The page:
InfoSec Insider

Taking a Neighborhood Watch Approach to Retail Cybersecurity

Bugcrowd CTO Casey Ellis covers new cybersecurity challenges for online retailers.

Every year retailers face a heightened level of risk during the online holiday shopping season. COVID-19 drastically shifted consumer buying behaviors, forcing retailers to accelerate digital transformation efforts to support an exponentially higher number of online transactions. Projected U.S. e-commerce sales will hit close to $710 billion in 2020, the largest jump in a single year. To adapt to the online shopping increase, many retailers have had to take new systems online faster than planned— and therefore not necessarily with enough time to test— to accommodate an all-time high in online transactions.

Speed is the natural enemy of security. When vendors rush things to production without proper testing, security blind spots are more likely to occur, creating the perfect opportunity for cyberattacks.

Adopting a “neighborhood watch” approach to security by inviting the global network of security researchers to proactively hunt for and disclose vulnerabilities before cybercriminals can exploit them improves retailer security and consumer confidence.

What’s in Store this Online Holiday Shopping Season

Over time, consumers have been evolving to shop predominantly online around the holiday season more often than in stores. Black Friday 2019 saw nearly 20 million more online shoppers than in-person in the U.S. However, retailers are emphasizing online sales more than ever before amid the pandemic. This year’s holiday-buying season kicked off earlier than usual, with Black Friday sales in advance of the traditional start of the day after Thanksgiving. The 2020 Amazon Prime Day sales, which was declared the ‘unofficial’ start to holiday shopping, surpassed last year’s numbers by 45.2 percent.

 Retailers Must Account for Heightened Levels of Risk

Even before this year’s holiday shopping season, retailers have seen a massive increase in online shopper numbers throughout 2020.

A full 62 percent of U.S. shoppers say they shopped more online this year than before the pandemic. And 36 percent of U.S. consumers now shop online weekly, up from 28 percent before the pandemic. To account for this increased number of online interactions, many retailers innovated in near real-time to meet customer demand and build new systems in a hurry that can manage more transactions than before.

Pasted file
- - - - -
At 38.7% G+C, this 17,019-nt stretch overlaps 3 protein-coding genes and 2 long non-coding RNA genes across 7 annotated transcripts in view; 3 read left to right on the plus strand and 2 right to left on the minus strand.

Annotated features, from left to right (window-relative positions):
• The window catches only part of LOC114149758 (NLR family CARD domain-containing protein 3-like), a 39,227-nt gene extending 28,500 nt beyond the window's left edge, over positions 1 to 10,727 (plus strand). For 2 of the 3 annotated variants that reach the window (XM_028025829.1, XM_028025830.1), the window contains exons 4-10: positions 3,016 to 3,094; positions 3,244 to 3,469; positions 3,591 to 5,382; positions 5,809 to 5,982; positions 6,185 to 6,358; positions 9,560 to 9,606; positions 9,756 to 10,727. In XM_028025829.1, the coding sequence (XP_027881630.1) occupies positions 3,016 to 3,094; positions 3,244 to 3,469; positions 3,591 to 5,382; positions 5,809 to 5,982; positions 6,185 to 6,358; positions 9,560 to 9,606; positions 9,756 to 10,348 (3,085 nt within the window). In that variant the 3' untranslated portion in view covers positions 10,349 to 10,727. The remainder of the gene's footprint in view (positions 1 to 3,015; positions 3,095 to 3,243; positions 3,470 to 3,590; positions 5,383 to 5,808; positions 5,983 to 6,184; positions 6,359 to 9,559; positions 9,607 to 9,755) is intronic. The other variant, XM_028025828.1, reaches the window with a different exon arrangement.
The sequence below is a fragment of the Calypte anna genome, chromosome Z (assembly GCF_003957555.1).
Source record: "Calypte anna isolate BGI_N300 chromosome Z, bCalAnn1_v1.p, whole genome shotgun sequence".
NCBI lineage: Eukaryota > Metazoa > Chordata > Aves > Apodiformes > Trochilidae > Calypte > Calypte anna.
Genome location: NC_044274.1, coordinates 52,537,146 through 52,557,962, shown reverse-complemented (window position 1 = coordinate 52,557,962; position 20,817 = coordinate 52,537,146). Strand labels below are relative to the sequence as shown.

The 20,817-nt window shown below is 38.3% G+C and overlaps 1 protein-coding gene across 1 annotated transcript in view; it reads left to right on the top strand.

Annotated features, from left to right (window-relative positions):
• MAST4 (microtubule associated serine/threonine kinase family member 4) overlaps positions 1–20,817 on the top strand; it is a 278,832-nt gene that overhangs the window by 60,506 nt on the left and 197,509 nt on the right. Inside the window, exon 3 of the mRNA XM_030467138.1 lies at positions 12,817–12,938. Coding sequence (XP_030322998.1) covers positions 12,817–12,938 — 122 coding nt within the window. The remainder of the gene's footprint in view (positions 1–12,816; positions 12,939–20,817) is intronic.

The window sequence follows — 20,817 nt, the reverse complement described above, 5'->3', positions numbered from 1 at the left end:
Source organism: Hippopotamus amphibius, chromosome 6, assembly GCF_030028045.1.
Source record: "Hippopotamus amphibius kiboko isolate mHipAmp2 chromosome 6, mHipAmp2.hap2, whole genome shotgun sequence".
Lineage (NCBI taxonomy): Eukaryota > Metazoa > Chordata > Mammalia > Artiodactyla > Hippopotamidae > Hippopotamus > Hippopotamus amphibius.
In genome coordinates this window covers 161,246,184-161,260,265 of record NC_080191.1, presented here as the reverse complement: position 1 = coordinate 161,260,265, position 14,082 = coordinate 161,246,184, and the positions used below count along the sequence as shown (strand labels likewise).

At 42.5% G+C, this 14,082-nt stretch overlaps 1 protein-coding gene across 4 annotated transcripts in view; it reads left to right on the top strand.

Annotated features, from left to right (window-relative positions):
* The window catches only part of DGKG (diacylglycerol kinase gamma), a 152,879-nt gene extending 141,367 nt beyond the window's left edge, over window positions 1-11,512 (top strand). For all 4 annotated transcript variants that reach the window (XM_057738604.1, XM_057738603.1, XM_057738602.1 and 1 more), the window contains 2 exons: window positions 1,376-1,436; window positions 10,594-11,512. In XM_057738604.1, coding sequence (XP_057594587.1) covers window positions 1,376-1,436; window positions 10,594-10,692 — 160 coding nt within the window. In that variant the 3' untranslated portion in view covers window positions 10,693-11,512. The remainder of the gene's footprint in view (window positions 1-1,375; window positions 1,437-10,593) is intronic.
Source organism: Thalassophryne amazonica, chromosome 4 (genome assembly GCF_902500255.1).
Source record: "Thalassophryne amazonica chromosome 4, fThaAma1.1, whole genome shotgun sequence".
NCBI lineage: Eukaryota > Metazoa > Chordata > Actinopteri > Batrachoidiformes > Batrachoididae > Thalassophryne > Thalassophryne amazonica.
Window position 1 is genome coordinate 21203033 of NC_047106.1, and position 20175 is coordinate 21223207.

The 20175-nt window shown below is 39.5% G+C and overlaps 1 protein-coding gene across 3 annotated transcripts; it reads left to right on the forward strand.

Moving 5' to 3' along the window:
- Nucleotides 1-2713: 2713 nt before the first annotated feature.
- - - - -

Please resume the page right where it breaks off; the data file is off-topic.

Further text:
Systems built in a hurry are much more likely to have unintended consequences. As retailer developers work to innovate, they often unknowingly leave development systems and data exposed on the internet that should otherwise be behind closed doors. If attackers can view source code, they can then analyze it at a granular level. Alongside this, the sudden transition to “work from home” earlier this year forced similar changes to development practices, allowing attackers to siphon off API keys, corporate credentials and large databases of customers’ information.

Additionally, thanks to COVID-19, retailers now must worry about their own employees’ homes as an extension of their enterprise attack surface. Attackers can have a field day compromising remote workers through their insecure home automation technology, smart appliances, and more. They can then move laterally to the corporate network if the proper protections are not in place.

 Enter Neighborhood Watch Security

Even though unprecedented risks await retailers this holiday shopping season, they can still take steps to level the security playing field against adversaries by engaging the assistance of a global network of talented security researchers and employing a neighborhood watch security approach as part of their security program. To engage security researchers, retailers should start by creating a vulnerability disclosure program (VDP) and then progress towards a public bug-bounty program. These programs invite researchers to test retailers’ infrastructure and share security feedback, giving retailers a continuous “attackers-eye view” of their attack surface.

By establishing VDPs and considering progressing to a bug-bounty program, retailers can ensure and transparently assert that they are doing everything possible to safeguard their consumers’ security. In turn, consumers can have the confidence that their data is out of harm’s way and respond by choosing to shop at stores they feel are the safest.

Casey Ellis is chairman, founder and CTO at Bugcrowd.

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Discussion

  • James on

    It wasn't the virus that forced the change, it was the government-imposed shutdowns, which is a different thing. Shutdowns do not follow a respiratory virus outbreak like night follows day, unless you share the mentaility of the Chinese Communist Party.

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